Iskandar Al-Haziq

Interior Architect and Entrepreneur at Plan H Malaysia

Design is an innate talent of Iskandar’s. His earliest memories center around crayons on drawing block paper, fueled by an unfettered imagination. So much so his weekends were packed with art activities, competitions and classes. 

And his curiosity driven explorations didn’t stop at the edge of the paper either. As a child, he once used six boxes of tissue paper and grated styrofoam to transform his room into a “snow world”, so his siblings and cousins could come and play. He completed the experience with gloves and snowcaps even. The clean up of course involved more than an earful from his mum.

Having left his TV hosting job to pour his heart and soul into his interior architecture business, here’s Iskandar in his own words

What were the hardest parts of growing up?
I guess it was very much about mastering self-confidence and self-respect. It took me many hard years to do that but I had a real breakthrough when I was 15. One thing I know, we are here to conquer our fears and ultimately to become brave. Fear itself exists so that we can become brave. If i had a billboard on KL’s busiest road I would say, “‘YOU ARE STRONG, AND YOU WILL MAKE IT.’

While many of us are struggling silently with battles that we probably have no idea about, sometimes it’s just comforting to be reminded of our strength and be reassured of our qualities.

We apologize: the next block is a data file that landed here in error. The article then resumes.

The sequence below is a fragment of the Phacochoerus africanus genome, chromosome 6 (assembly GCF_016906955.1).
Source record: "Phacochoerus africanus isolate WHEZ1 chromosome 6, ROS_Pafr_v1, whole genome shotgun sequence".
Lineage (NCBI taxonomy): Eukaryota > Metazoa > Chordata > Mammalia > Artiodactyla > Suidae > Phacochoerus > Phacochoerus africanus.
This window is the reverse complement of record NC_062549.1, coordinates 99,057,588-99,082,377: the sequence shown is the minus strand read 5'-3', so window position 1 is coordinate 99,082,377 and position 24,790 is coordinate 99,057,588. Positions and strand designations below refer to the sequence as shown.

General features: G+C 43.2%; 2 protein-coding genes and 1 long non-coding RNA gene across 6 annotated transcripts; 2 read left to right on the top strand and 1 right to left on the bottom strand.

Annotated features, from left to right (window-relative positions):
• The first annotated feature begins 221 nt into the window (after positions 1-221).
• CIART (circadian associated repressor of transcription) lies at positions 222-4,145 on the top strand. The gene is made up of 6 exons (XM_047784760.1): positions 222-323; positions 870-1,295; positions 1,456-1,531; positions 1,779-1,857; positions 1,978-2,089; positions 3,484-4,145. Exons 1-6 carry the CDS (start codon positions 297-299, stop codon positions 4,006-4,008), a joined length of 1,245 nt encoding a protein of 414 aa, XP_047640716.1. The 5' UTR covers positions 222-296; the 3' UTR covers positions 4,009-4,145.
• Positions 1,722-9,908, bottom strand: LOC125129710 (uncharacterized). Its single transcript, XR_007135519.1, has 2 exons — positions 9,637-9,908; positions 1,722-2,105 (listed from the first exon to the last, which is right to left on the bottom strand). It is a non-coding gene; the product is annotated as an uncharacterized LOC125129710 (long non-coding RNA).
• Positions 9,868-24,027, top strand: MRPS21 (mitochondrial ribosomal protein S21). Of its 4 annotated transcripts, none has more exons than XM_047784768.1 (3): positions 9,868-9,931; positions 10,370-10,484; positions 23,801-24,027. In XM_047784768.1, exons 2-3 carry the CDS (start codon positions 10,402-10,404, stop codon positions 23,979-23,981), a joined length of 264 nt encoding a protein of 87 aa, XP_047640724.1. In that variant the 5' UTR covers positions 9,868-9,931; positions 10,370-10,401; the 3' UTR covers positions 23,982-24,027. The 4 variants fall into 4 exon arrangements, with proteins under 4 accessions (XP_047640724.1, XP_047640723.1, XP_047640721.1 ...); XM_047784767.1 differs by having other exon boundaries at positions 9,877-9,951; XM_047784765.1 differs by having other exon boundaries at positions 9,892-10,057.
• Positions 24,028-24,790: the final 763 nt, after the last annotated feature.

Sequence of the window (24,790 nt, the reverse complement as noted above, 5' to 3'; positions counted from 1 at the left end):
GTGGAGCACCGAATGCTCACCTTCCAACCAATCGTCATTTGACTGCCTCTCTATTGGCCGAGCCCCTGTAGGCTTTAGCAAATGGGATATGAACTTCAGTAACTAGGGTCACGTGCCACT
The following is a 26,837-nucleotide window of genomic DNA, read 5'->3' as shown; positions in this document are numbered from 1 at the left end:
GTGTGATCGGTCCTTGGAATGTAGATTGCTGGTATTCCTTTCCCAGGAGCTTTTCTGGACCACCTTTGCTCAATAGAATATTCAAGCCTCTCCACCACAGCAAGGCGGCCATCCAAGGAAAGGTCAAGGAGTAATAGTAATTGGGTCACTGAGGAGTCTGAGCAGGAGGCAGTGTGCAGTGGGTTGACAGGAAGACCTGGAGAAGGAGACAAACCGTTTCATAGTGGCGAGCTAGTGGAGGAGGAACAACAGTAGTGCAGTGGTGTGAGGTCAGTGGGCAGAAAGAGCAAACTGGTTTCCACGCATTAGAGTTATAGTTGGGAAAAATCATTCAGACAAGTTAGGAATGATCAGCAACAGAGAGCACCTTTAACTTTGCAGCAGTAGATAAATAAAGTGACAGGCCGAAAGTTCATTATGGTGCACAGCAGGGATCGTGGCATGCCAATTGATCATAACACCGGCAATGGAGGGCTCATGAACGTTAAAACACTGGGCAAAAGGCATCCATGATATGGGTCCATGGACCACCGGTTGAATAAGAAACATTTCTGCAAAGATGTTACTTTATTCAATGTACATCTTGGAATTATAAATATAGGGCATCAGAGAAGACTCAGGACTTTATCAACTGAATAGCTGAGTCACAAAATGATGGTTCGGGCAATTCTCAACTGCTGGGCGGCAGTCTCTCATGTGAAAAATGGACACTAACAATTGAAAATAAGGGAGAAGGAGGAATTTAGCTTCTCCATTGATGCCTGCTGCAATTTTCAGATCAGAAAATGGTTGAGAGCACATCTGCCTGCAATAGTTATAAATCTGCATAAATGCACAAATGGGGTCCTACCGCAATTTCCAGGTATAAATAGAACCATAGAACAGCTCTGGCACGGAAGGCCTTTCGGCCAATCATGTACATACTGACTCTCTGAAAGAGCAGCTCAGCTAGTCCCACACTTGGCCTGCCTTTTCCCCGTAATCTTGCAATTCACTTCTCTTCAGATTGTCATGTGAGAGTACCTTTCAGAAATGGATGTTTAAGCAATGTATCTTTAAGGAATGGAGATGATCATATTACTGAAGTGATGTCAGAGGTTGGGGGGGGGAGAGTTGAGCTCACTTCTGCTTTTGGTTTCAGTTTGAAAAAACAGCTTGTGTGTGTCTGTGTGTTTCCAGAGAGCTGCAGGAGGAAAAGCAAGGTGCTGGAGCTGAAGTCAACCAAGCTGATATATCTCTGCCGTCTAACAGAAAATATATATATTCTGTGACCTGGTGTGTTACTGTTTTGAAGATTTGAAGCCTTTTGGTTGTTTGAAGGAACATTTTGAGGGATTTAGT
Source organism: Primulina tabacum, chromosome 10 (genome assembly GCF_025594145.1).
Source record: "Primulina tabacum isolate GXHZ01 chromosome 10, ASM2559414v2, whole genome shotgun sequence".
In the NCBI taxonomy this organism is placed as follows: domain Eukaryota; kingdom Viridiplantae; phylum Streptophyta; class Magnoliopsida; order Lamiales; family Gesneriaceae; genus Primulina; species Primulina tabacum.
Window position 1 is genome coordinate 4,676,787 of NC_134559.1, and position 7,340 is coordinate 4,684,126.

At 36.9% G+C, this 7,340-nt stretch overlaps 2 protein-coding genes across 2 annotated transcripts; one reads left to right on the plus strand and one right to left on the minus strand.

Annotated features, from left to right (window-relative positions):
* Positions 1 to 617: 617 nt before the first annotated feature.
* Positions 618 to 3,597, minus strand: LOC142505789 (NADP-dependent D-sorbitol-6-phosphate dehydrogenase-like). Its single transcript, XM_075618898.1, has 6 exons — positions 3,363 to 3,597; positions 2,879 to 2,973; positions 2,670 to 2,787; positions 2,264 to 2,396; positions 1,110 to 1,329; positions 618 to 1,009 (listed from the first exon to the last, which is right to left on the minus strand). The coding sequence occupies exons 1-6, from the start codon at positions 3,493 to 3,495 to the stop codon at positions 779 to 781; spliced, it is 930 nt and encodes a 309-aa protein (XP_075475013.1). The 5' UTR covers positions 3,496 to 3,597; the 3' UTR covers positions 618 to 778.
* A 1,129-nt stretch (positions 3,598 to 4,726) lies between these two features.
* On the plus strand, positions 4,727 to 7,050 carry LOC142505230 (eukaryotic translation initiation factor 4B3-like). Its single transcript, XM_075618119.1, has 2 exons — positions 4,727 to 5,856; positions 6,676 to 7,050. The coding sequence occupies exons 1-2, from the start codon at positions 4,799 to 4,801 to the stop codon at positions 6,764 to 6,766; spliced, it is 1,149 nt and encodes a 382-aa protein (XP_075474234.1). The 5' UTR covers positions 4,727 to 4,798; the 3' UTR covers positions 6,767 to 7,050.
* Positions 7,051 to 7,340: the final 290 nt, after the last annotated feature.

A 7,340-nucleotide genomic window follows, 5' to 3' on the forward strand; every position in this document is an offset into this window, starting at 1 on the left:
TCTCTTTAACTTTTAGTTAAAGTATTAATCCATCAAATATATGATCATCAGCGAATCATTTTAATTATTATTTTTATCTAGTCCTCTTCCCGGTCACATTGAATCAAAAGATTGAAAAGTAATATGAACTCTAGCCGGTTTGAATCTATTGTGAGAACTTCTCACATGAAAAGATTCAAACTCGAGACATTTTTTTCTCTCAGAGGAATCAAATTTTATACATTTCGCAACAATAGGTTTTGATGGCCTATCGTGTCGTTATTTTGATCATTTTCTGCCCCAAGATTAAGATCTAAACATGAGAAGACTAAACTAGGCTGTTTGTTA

What makes a great interior architect? 

Sensitivity and knowledge. Great interior architects will be taught to design by using one’s senses and emotions, meaning to design a space by humanizing it first.

Many feel like they can do interior designing based on what they see on design shows or Pinterest, but it actually takes a greater sensitivity to details, to maximize the values and potentials of one space and its functionalities, and not just looking aesthetically pretty.

What’s your personal style?
Minimal, neat, mid-century style of work, characterized by Scandinavian attention to details and functions.  

Can you describe your creative process? 

Site visiting is so important to me as it allows me to have the look and feel of the space and its environment. Design is all about the experience so I really want to capture everything that I see from the moment I step in and walk around the space. I love being playful with the existing structural features and combining them with new elements.

Upon meeting, I will talk to the client and listen to their stories and inspirations first, and then propose to them ideas and solutions that will be best based on the potentials of the site. It will be an active, engaging process with the clients throughout the project, and I always like to make them be part of the craft rather than to dictate how the space should look and feel like. With such a personal and bespoke process; often after one project ends, I will eventually become friends with all of my clients.

What about criticism of your work?
First, realize that design is truly subjective. What looks nice to me, might not necessarily look nice to you too and vice versa. But that is also the beauty in differences. We give and we take, we exchange and we compromise then we meet in between for the best of the project! An architect is someone with high sensitivity and empathy because this is what creates the magic. 


Iskandar is wearing a jacket by BOSS; TAG Heuer Aquaracer Professional 200 Date